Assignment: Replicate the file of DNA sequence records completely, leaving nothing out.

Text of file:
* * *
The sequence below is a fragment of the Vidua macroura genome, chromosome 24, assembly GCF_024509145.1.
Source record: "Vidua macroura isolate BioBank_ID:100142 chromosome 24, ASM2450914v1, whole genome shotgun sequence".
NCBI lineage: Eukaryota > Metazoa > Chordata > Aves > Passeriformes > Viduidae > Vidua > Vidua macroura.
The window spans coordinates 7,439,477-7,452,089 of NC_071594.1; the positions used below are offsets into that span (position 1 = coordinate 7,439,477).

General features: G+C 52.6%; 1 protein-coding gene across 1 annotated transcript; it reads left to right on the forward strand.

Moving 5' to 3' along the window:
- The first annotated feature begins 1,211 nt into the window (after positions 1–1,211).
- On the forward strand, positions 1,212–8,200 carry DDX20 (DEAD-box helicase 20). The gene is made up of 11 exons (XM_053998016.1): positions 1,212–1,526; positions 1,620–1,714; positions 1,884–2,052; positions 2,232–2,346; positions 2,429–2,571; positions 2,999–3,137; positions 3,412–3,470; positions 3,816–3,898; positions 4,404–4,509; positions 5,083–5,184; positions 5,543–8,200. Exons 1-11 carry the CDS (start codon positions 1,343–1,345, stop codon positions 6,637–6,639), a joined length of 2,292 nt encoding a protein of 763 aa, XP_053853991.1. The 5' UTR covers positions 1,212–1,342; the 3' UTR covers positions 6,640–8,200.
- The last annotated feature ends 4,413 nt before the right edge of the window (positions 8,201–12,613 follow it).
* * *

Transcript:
The sequence below is a fragment of the Vidua macroura genome, chromosome 24, assembly GCF_024509145.1.
Source record: "Vidua macroura isolate BioBank_ID:100142 chromosome 24, ASM2450914v1, whole genome shotgun sequence".
NCBI lineage: Eukaryota > Metazoa > Chordata > Aves > Passeriformes > Viduidae > Vidua > Vidua macroura.
The window spans coordinates 7,439,477-7,452,089 of NC_071594.1; the positions used below are offsets into that span (position 1 = coordinate 7,439,477).

General features: G+C 52.6%; 1 protein-coding gene across 1 annotated transcript; it reads left to right on the forward strand.

Moving 5' to 3' along the window:
- The first annotated feature begins 1,211 nt into the window (after positions 1–1,211).
- On the forward strand, positions 1,212–8,200 carry DDX20 (DEAD-box helicase 20). The gene is made up of 11 exons (XM_053998016.1): positions 1,212–1,526; positions 1,620–1,714; positions 1,884–2,052; positions 2,232–2,346; positions 2,429–2,571; positions 2,999–3,137; positions 3,412–3,470; positions 3,816–3,898; positions 4,404–4,509; positions 5,083–5,184; positions 5,543–8,200. Exons 1-11 carry the CDS (start codon positions 1,343–1,345, stop codon positions 6,637–6,639), a joined length of 2,292 nt encoding a protein of 763 aa, XP_053853991.1. The 5' UTR covers positions 1,212–1,342; the 3' UTR covers positions 6,640–8,200.
- The last annotated feature ends 4,413 nt before the right edge of the window (positions 8,201–12,613 follow it).